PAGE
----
More American Graffiti is a 1979 American coming-of-age comedy film written and directed by Bill L. Norton. It is the sequel to the 1973 film American Graffiti. Whereas the first film followed a group of friends during the summer evening before they set off for college, this film shows where they end up a few years later.
Most of the main cast members from the first film returned for the sequel, including Candy Clark, Ron Howard, Paul Le Mat, Cindy Williams, Mackenzie Phillips, Charles Martin Smith, Bo Hopkins, and Harrison Ford. Richard Dreyfuss was the only principal cast member from the original film not to appear in the sequel. It was the final live-action theatrical film in which Ron Howard would play a credited, named character.
The film, set over the course of four consecutive New Year's Eves from 1964 to 1967, depicts scenes from each of these years, intertwined with one another as though events happen simultaneously. The audience is protected from confusion by the use of a distinct cinematic style for each section. For example, the 1966 sequences echo the movie of Woodstock using split screens and multiple angles of the same event simultaneously on screen, the 1965 sequences (set in Vietnam) shot hand-held on grainy super 16 mm film designed to resemble war reporters' footage. The film attempts to memorialize the 1960s with sequences that recreate the sense and style of those days with references to Haight-Ashbury, the campus peace movement, the beginnings of the modern woman's liberation movement and the accompanying social revolt. One character burns his draft card, showing a younger audience what so many Americans had done on the television news ten years before the movie's release. Other characters are shown frantically disposing of their marijuana before a traffic stop as a police officer pulls them over, and another scene shows the police brutality during an anti-Vietnam protest.
The fates of the main characters listed at the end of American Graffiti are updated at the end of this sequel.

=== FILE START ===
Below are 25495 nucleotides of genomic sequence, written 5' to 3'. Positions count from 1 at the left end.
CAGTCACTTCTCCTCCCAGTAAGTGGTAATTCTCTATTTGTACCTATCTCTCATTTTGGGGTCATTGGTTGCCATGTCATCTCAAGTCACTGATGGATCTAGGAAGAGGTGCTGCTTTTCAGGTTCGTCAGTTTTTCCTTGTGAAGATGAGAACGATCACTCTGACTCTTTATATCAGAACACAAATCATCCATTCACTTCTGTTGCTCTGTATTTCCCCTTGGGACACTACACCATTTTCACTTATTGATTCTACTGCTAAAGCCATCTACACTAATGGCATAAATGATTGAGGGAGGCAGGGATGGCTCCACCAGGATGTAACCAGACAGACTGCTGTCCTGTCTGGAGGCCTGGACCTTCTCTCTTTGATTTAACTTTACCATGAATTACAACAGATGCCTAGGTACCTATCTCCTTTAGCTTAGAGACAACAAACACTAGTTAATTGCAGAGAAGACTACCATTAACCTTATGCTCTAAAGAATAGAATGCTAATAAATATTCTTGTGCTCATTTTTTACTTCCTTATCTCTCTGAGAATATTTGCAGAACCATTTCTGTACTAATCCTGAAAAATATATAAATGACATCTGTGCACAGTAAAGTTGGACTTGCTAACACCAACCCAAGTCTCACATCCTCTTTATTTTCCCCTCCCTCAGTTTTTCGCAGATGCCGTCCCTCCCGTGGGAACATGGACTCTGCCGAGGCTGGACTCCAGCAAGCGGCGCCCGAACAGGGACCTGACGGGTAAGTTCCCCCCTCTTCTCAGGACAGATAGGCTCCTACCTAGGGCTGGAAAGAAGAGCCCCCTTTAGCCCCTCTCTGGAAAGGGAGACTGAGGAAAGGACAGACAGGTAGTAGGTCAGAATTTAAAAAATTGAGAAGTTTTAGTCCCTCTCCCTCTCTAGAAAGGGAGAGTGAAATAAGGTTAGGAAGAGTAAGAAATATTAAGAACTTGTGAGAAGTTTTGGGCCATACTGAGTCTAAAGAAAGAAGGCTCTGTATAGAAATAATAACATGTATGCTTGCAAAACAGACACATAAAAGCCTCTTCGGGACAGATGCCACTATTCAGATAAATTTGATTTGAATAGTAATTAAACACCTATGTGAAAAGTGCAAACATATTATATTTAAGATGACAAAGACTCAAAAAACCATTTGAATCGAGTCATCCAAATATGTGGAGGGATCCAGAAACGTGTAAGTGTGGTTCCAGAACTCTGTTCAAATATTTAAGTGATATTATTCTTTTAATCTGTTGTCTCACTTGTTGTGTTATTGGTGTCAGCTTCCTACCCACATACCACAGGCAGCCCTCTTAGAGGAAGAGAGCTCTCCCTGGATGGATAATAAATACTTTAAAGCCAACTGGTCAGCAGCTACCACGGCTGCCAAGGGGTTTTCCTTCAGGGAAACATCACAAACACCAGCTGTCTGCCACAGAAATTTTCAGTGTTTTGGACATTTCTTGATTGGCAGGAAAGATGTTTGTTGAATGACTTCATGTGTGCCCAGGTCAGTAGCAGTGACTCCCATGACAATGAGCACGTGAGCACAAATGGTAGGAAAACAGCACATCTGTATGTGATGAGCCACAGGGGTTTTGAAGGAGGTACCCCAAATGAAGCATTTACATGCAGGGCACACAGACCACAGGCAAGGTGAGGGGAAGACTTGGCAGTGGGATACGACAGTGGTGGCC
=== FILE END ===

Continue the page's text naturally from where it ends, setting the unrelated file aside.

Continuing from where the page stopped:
- John Milner is shown driving his trademark yellow deuce coupe toward another vehicle's headlights on New Year's Eve 1964. After disappearing over a small hill, neither his taillights nor the approaching car's headlights are seen again, hinting that this was the crash in which Milner was killed. The anniversary of John's death is mentioned in both the 1965 and 1966 sequences.
- Terry "The Toad" Fields fakes his own death in Vietnam. Disillusioned with the war, he decides to desert, saying he plans to go to Europe. Terry's superiors believe him to be dead in 1965, as do Debbie in 1966 and Steve and Laurie in 1967.
- Joe Young (the leader of The Pharaohs) is killed by a sniper in Vietnam after promising to make Terry a Pharaoh once they return to civilian life.
- Steve and Laurie's relationship is strained by her insistence that she start her own career. Steve forbids it, saying he wants her to be a mom to their young twins.
- Free-spirited Debbie "Deb" Dunham has switched from Old Harper whisky to marijuana and has given up her platinum blonde persona for a hippie/groupie one in a long, strange trip that ends with her performing with a country-and-western music group.
Wolfman Jack briefly reprised his role, but in voice only. The drag racing scenes were filmed at the Fremont Raceway, later Baylands Raceway Park (now the site of automobile dealerships), in Fremont, California.
Sound Effects Used
- Hollywoodedge, Machine Gun Silence PE1103601
- REN HÖEK SCREAM (debut)
- SKYWALKER, BULLET - HOTH BLASTER RICOCHET (debut)
- SKYWALKER, BULLET - SMALL DOUBLE RICOCHET (debut)
- SKYWALKER, BULLET - SPARK-LIKE RICOCHET (debut)
- SKYWALKER EXPLOSION 02 (debut)
- SKYWALKER EXPLOSION 03 (debut)
- SKYWALKER EXPLOSION 05 (debut)
- SKYWALKER EXPLOSION 12 (debut)
- SKYWALKER, WHOOSH - ARTILLERY FALL 01
- Sound Ideas, BUGLE, CARTOON - CHARGE!, MUSIC
- Sound Ideas, HELICOPTER - BELL 212: EXTERIOR, PASS BY, DISTANT (debut)